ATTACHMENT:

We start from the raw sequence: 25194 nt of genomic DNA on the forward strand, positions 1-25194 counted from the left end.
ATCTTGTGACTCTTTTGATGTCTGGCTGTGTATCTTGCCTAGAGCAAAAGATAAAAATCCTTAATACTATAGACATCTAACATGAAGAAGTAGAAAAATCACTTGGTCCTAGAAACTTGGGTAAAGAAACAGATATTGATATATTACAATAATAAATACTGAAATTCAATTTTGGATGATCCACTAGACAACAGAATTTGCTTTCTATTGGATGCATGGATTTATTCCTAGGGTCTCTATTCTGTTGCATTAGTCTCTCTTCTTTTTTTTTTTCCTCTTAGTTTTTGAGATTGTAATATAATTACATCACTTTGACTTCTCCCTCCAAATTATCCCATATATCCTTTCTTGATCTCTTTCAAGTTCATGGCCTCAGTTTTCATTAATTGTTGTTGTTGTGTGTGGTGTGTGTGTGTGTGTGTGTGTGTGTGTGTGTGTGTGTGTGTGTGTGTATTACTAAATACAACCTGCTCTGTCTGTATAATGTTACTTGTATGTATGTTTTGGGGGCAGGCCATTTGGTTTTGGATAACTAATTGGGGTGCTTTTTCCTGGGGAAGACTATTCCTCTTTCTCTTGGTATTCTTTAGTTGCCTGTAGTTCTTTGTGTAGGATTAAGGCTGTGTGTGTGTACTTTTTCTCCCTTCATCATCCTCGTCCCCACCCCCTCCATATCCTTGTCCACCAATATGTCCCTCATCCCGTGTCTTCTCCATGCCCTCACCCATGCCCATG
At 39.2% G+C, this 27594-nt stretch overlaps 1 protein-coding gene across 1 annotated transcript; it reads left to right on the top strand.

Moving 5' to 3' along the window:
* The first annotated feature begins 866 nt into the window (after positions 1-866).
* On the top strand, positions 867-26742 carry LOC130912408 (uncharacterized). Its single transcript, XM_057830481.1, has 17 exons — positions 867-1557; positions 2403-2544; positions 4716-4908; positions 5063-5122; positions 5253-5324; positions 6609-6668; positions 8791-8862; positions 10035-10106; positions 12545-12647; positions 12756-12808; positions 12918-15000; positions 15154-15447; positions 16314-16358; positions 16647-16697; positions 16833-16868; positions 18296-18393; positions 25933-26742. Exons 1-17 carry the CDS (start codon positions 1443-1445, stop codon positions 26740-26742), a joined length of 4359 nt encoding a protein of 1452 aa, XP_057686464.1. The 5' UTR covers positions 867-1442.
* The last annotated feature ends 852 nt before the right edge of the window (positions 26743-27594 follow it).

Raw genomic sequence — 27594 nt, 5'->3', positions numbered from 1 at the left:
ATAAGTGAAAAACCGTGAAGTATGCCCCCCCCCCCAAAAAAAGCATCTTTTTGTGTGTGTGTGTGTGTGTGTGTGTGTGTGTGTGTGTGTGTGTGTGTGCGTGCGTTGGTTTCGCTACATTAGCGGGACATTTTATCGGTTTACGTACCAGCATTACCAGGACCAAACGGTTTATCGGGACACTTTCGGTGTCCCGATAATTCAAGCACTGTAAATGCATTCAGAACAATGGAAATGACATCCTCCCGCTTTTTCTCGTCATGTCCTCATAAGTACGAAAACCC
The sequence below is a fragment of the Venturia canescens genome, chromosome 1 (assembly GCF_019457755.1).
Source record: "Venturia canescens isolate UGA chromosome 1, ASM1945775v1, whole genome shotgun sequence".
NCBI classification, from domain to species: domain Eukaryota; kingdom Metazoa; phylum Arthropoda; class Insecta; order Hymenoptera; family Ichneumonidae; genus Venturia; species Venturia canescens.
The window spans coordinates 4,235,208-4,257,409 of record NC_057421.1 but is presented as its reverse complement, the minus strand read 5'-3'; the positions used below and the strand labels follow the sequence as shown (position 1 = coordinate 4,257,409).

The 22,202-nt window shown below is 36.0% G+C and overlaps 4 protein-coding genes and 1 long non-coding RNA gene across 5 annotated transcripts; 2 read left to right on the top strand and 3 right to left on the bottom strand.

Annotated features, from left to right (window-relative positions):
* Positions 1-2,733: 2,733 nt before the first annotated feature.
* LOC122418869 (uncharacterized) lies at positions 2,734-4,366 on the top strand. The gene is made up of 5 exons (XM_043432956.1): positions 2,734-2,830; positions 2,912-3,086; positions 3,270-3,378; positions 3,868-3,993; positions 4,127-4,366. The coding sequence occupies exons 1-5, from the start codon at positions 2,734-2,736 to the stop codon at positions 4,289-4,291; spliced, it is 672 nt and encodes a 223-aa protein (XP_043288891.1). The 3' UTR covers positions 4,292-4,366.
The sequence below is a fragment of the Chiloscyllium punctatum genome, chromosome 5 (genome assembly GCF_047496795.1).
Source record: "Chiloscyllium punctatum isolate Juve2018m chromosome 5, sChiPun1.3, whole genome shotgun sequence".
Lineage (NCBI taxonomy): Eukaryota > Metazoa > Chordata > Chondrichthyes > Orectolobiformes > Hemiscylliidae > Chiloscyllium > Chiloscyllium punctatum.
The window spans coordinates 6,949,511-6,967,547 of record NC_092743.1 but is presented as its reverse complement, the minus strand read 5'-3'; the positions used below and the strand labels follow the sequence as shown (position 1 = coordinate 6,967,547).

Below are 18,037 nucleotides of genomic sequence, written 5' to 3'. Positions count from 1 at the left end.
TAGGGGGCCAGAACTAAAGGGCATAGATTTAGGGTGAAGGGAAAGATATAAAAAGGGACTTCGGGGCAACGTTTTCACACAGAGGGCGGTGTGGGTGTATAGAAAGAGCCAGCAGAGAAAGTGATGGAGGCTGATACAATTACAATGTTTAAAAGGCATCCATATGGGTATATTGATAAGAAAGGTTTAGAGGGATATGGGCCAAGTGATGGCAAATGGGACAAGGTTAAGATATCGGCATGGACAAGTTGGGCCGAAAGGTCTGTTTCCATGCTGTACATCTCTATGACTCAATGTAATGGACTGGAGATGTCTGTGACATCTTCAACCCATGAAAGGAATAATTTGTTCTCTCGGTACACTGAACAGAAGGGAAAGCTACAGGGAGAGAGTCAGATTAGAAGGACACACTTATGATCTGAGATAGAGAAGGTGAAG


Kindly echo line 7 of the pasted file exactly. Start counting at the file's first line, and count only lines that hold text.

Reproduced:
* The last annotated feature ends 852 nt before the right edge of the window (positions 26743-27594 follow it).